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Artificial Intelligence

Instructor: Professor Danny Kopec

Danny Kopec received as BA in Psychology modified with Mathematics from Dartmouth College in 1975, and a Ph.D. in Machine Intelligence from the University of Edinburgh in Scotland  in 1983 under the mentorship of Donald Michie, a disciple of Alan Turing’s at Bletchley Park, England. His Ph.D. was entitled “Human and Machine Representations” of Knowledge. Professor Kopec has been at been at Brooklyn College and The Graduate Center since 1999.  He has published over 90 academic papers (many of which can be found at in the areas of problem solving, complex system failures, intelligent tutoring systems, computer chess, knowledge representation, computer science education, and software methodology, amongst others.

In 2013 his textbook with Stephen Lucci of The City University, “Artificial Intelligence in the 21st Century” (Mercury Learning, Inc. 590pp) was published and is the basis for this course.  By the time the course starts, a companion book entitled “Artificial Intelligence Problems and Their Solutions” (with Shweta Shetty and Chris Pileggi) is due to be published (also with Mercury Learning, Inc., 300pp) and will be highly recommended to facilitate students’ problem solving.

Professor Kopec also happens to be an International Chess Master and has published seven well-received books and developed eight instructional  dvd’s (totaling 18.5 hours) in this arena.


Artificial Intelligence is a very broad discipline of computer science, and depending on your perspective and research interests you may feel that certain areas are more intrinsic or important to AI than others. In writing the Preface to his text Dr. Kopec came to the conclusion that his perspective of AI is that it is comprised of five elements:  1) People  2) Ideas  3) Methods  4) Systems and 5) Outcomes. An alternate view of AI would not care whether an intelligent system is based on human methods, but evaluates its effectiveness strictly based on performance.

This perspective is precisely the one that will be pursued in the course.

  • Who are the people who have made the most significant contributions to AI and specific areas of AI?

  • What are the ideas that these significant people presented, are known for and should be remembered by? 

  • What are the methods that were developed by these researchers in the “designated” areas of AI?

  • What are the systems that were built?  How did (or do they) perform? What are their costs, strengths, and limitations? Potentials?

  • And finally, how  are the systems being deployed? How have they affected are lives?

Course Topics

Based on experience from teaching with the text so far, we should be able to cover most Chapters in one two-hour lecture. Hence the topics by Chapter are:

  • Chapter 1: History and Overview of AI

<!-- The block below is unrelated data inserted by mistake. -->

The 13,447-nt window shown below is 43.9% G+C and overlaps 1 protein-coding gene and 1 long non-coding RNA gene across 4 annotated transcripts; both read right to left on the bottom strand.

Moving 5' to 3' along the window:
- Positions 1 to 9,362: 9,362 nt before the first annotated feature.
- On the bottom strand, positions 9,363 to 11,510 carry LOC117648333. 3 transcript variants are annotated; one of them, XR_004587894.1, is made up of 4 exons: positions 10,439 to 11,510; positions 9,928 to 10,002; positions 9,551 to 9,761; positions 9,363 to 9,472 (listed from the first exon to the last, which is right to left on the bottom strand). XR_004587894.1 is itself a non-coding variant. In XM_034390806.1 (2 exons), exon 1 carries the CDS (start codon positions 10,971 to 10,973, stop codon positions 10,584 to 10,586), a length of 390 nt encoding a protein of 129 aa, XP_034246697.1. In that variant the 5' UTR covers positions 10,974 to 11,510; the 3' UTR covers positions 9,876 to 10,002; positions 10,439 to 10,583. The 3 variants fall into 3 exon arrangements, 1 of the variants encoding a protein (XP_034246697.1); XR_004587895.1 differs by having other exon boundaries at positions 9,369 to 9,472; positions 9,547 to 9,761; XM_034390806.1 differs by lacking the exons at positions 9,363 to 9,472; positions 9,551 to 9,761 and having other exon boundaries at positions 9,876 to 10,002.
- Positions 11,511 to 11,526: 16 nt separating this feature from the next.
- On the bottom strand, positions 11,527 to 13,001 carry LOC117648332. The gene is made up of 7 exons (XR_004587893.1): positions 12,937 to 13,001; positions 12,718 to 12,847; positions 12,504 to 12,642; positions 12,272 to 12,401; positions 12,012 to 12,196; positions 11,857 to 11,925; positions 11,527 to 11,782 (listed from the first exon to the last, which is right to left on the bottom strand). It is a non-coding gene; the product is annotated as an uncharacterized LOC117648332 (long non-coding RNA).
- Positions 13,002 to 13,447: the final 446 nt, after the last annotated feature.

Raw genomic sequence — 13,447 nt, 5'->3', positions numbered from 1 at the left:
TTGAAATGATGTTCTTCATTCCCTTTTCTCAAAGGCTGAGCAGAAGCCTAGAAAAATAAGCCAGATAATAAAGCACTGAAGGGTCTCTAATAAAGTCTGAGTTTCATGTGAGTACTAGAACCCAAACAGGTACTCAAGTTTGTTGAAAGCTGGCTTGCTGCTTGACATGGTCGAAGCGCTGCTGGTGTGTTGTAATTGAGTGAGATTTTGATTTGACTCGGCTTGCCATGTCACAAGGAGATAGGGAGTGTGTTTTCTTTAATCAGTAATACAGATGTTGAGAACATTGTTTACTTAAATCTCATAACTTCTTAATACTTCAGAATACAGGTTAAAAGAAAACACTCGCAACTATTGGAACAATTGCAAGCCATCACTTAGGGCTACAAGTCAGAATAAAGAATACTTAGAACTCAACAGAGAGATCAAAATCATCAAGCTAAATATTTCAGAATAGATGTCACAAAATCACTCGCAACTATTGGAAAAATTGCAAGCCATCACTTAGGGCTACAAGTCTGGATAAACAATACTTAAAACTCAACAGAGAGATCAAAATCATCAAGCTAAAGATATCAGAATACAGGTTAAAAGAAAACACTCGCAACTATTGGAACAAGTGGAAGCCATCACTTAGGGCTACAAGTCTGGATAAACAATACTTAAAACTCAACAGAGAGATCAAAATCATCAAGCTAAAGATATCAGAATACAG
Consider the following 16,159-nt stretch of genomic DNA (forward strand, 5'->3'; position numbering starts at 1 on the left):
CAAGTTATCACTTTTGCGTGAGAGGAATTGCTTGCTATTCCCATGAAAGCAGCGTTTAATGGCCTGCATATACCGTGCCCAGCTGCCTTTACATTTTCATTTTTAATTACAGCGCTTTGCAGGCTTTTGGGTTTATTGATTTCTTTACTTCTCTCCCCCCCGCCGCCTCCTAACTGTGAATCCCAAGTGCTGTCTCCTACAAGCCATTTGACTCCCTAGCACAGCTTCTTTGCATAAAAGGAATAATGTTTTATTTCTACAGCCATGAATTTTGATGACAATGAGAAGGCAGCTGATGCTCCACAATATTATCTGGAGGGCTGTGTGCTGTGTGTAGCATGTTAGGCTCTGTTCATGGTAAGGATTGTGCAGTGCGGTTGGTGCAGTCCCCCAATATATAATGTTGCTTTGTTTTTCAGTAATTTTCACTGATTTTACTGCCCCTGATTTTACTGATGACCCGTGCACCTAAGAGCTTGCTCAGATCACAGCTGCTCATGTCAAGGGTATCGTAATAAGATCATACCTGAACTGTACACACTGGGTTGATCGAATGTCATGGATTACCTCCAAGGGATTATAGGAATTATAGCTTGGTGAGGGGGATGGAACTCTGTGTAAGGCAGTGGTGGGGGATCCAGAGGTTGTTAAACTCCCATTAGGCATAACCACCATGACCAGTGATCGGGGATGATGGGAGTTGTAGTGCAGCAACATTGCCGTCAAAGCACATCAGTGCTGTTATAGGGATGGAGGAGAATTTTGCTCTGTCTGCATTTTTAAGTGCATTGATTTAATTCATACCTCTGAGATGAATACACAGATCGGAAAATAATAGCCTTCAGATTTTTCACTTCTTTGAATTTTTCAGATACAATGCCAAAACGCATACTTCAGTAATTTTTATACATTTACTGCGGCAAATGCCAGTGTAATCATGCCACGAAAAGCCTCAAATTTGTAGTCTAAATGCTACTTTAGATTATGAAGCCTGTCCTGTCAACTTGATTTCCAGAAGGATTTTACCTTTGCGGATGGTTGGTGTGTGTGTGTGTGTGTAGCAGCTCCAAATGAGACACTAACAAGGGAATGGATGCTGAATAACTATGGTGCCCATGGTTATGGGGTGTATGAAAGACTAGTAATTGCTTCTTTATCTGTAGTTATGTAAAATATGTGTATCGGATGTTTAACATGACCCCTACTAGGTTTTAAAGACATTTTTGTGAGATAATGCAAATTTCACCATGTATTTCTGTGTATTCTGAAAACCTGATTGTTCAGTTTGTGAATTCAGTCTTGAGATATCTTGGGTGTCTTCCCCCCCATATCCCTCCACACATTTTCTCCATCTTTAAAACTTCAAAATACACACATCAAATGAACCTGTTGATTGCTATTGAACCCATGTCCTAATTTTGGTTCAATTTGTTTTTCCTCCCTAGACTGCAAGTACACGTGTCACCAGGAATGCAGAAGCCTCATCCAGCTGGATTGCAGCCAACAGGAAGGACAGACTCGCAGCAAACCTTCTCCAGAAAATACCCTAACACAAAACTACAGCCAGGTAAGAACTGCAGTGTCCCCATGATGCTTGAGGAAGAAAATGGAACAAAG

• Chapter 2: Uninformed Search

  • Chapter 3: Informed Search

  • Chapter 4: Search in Games

  • Chapter 5: Logic

  • Chapter 6: Knowledge Representation

  • Chapter 7: Production Systems

  • Chapter 8: Fuzzy Logic

  • Chapter 9: Expert Systems

  • Chapter 10: Neural Networks

I plan to cover the first ten chapters of the text at least partially plus one other chapter from Chapters 11 – 14 (11.Search According to Mother Nature, 12. Natural Language Understanding, 13. Planning, and 14. Advanced Computer Games).

Learning Outcomes

A student who successfully completes the course should:

  • Have a very good idea of the history and range of topics native to the field of AI.  What are areas of AI? Who have been / are the players? What are the outcomes?

  • Understand the difference between Uninformed and Informed Search Techniques (Chapters 2 and 3, respectively) and learn the main techniques that have been developed.

  • See the value of games as a test-bed for heuristic search techniques

  • Understand diverse human problem solving approaches and learn to distinguish and apply  a number of problem solving methods to a number of typical AI problems.

  • Understand the importance of Logic in as a problem solving method in AI

  • Be aware of the importance of knowledge representation in problem solving, and the notions of intensional and extensional approaches, as well as “the human window” – a possible fertile testbed for research.

  • Understand the important role that production systems have played in AI research and development.

  • Be able to demonstrate at least a rudimentary knowledge of how fuzzy logic works and can be applied.

  • Understand  the methods, results, and values of some of the major expert systems developed during the past 30+ years.

  • Understand the basic ideas behind neural networks.

  • Be founded in at least one research topic area from Advanced Search (Chapter 11), Natural Language Understanding (Chapter 12), Planning (Chapter 13), Advanced Computer Games (Chapter 14), Robotics, and Machine Learning.

Course Assessment and Work

  • Midterm (25%)

  • Final Examination (30%)

  • Problem Solving Activity (10 %)

  • Term Paper / Project (20%)

  • Attendance and Participation (10%)

The course will be driven by lectures, PowerPoint slides, discussion, and problem solving activities exhibited by students.  Students will be encouraged to explore experimental approaches that may develop into research topics, particularly through developing a better idea of kinds of solutions satisfy “The Human Window.”